“Mr. Darling, I’ve never heard you quite so fired up. Thank you very much indeed for joining us this morning”.
If there was one way to describe the emotions pouring from the former Chancellor of the Exchequer on this morning’s Andrew Marr Show one may use the word “fiery”…perhaps, as well, “dismissive”, “enraged”, even “snobbish”, and “distressed”.
Distressed? Yes, distressed.
Alistair Darling appeared on BBC 1’s Andrew Marr Show in the wake of the Sunday Times’ article entitled “Scotland Yes Vote Now Neck and Neck”. Now there’s a headline to make any Better Together head-honcho choke on their morning coffee.
The ST cites a Panelbase poll which shows the “Yes” vote closing the gap to just six points, with “No” at 53% and “Yes” at 47%. This most recent poll is just the latest in a series of publications by the likes of YouGov, Ipsos MORI and ICM.
YouGov recently showed the scale of the Yes side’s gradual climb, stating that the gap had narrowed from 61%-39% in favour of the union at Christmas down to 58%-42% as of the 26th March. It states that this is due, in part, to the number of “Don’t Knows” jumping the fence to the “Yes” side. In response to the publication of this particular poll, Professor John Curtice posted on his blog that these findings reflected the same as those shown in ten other polls conducted since the “currency intervention”.
So I suppose it is not without reason that Mr. Darling, leader of the Better Together campaign, seemed a little hot under the collar on this morning’s show. Why would he not be? The pro-unionists keep telling the Yes campaign that the rUK will not accede to a currency union; that we will not be re-admitted to the EU; that Scotland could not compete on the global financial market, etcetera, etcetera – yet the gap continues to close.
“If you look at the change from this month to last month”, Mr Darling said, “It hasn’t changed one bit. Our lead is exactly the same.”
From the outset of the interview, Alistair Darling was already refusing to accept the results from today’s poll.
“If you look at some of the polls since the beginning of this year, some of them show our lead increasing…I believe we can win this, if we get across the benefits of the UK to Scotland…we will win this argument”, he argued in a great outpouring of emotion.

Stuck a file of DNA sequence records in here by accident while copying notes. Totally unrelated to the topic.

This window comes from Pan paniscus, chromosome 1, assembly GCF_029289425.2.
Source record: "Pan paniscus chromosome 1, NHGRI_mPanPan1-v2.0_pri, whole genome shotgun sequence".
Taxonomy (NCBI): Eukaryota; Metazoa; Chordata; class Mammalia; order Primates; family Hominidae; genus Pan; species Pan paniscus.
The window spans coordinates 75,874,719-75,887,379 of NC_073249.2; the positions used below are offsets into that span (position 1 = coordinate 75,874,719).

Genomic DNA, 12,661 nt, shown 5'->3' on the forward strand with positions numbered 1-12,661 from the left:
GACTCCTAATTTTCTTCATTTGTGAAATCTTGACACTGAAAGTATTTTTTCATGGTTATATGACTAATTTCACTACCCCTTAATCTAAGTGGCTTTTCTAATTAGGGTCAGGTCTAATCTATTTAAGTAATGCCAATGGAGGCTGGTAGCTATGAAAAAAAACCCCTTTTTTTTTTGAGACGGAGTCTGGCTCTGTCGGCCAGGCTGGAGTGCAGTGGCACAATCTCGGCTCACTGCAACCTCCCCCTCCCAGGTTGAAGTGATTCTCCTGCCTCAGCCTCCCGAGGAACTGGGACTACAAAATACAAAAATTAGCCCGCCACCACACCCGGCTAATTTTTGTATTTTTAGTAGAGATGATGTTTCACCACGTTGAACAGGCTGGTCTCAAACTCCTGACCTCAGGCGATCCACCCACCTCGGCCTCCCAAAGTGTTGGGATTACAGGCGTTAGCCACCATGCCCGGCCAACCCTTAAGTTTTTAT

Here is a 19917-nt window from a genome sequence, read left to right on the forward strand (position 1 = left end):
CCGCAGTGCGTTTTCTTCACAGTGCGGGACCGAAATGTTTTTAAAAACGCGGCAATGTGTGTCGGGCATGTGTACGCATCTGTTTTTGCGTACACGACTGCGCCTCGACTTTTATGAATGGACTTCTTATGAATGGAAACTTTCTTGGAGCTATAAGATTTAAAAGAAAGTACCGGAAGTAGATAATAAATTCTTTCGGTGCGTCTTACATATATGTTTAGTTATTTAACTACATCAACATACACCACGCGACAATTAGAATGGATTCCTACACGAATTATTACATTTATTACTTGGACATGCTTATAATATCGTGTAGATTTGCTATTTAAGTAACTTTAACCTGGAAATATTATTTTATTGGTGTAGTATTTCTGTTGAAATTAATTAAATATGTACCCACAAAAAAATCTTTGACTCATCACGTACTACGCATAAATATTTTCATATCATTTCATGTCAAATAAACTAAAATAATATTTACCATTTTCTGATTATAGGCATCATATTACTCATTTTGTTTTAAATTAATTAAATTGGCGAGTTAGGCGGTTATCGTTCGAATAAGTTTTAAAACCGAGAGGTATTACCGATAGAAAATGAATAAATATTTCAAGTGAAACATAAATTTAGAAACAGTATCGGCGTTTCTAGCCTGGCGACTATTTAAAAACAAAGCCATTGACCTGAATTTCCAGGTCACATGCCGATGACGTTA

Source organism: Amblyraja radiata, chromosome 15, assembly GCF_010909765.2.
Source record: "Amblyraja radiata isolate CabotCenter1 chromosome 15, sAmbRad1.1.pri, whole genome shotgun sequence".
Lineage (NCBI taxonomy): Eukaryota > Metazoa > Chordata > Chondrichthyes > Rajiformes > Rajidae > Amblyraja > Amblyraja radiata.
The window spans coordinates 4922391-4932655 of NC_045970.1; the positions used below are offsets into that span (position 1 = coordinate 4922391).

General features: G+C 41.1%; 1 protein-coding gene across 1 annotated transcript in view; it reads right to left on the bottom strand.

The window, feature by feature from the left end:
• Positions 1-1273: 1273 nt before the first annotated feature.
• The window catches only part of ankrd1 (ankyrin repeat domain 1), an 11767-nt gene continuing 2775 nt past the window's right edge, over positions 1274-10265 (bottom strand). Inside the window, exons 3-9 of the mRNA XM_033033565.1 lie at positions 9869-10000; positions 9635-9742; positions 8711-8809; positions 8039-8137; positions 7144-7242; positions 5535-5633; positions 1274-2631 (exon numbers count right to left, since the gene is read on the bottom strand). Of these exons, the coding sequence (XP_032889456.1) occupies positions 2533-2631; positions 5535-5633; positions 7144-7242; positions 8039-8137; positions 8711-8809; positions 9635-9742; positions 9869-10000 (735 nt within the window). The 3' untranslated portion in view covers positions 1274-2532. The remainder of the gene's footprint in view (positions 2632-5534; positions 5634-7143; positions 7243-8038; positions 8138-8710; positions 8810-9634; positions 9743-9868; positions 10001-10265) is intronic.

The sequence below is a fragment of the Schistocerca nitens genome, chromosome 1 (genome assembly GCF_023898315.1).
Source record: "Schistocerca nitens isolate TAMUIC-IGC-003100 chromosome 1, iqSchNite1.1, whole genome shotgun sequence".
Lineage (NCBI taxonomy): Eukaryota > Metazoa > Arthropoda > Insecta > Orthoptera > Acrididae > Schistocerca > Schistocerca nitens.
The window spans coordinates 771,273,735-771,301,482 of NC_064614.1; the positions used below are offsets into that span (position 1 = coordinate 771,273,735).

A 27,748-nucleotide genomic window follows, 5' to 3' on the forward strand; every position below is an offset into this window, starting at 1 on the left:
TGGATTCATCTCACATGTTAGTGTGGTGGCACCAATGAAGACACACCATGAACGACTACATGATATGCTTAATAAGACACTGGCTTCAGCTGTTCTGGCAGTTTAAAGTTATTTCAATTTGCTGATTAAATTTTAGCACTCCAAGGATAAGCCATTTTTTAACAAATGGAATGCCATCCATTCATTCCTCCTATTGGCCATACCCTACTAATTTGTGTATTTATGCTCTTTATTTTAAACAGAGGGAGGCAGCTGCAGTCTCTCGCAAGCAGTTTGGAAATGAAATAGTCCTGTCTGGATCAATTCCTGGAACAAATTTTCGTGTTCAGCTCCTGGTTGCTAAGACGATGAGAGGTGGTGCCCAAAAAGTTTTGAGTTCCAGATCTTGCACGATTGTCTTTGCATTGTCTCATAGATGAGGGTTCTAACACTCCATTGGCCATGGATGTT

The problem for the Better Together side is just that, though: getting across the “positive message”. We’ve all heard it since the start of this campaign. Willie Rennie last week was saying how the pro-union team need to take greater steps to promote the benefits of the UK. The Sunday Herald today quoted David Cameron as saying:
“This is what I love about the UK. The decency. The family. The solidarity. The health service we built together…the freedom we fought for together…let’s win this referendum for all our futures”.
Love, love will keep us together,
Think of me, babe, whenever,
Some sweet-talking’ guy comes along
Singin’ his song,
Don’t mess around, you gotta be strong
Was it not Neil Sedaka who sang those words in 1974? It should be the new theme tune for Better Together and Westminster’s politicians generally.
Nick Clegg was singing about love at the end of the second debate with Nigel Farage.
If you watch the video above, skip to around 57 minutes and you’ll see what I mean in full. For those who can’t be bothered here is an excerpt of some of the best bits:
“Then there are those of us who believe-…who believe., and love modern Britain as it is today”
“I am going to do everything I can to make sure that we remain part of the European Union because that is how we protect the Britain that we love.”
When I heard it I was sat groping for the sick bucket. I don’t blame you if you do the same.
So it seems that the UK is playing up the whole “family of nations” idea. That we are one united front. Problem is, what happens after the 18th September?
I’ve recently noticed more cars with “Yes” stickers in the rear windscreen; more posters advocating independence; even a big sticker splashed over the “Welcome to Alva” sign as you enter the town, which now reads “Welcome to YESva”.
The independence debate is a question of identities and passions. Who we are, what we believe, who we trust, and how we identify with ourselves are all factors being questioned in this debate. It’s crass for Alistair Darling to point blankly refuse to accept the narrowing of the gap between the two sides. Even if the union remains in tact after September’s vote, it is unlikely relations between Scotland and Westminster will go back to simple acceptance.
The other issue for Better Together is we know what we’ve got. We know what being in the UK means; we’ve had 300 years being part of it to know what we get out of it. For more and more people independence is a picture of something new and different.
And Better Together speaks of uncertainty, and blames the Yes camp of “monstering” and childish behaviour when they themselves cannot provide guarantees, or organise themselves enough to prevent anonymous ministers blurting out about the currency.
Trouble is, no matter what happens, uncertainty comes with it. What happens with the West Lothian Question? Who will be the promoters of new Scottish power; what if other UK parties disagree on the model of further devolution (which they will)? Will we get tax powers? What happens to Trident? All of these questions and more remain, regardless of a “Yes” or “No” vote.
Alistair Darling can claim that all the talk that the “Yes” side has the potential to win is nonsense, but the proof is there. Independence is an increasingly popular concept. Better Together may profess that they hear, see and speak no evil and the nationalists are all to blame for scaremongering, but they are dealing with people’s hearts, as well as minds in this one, and I think the “Yes” camp has got the former on its side.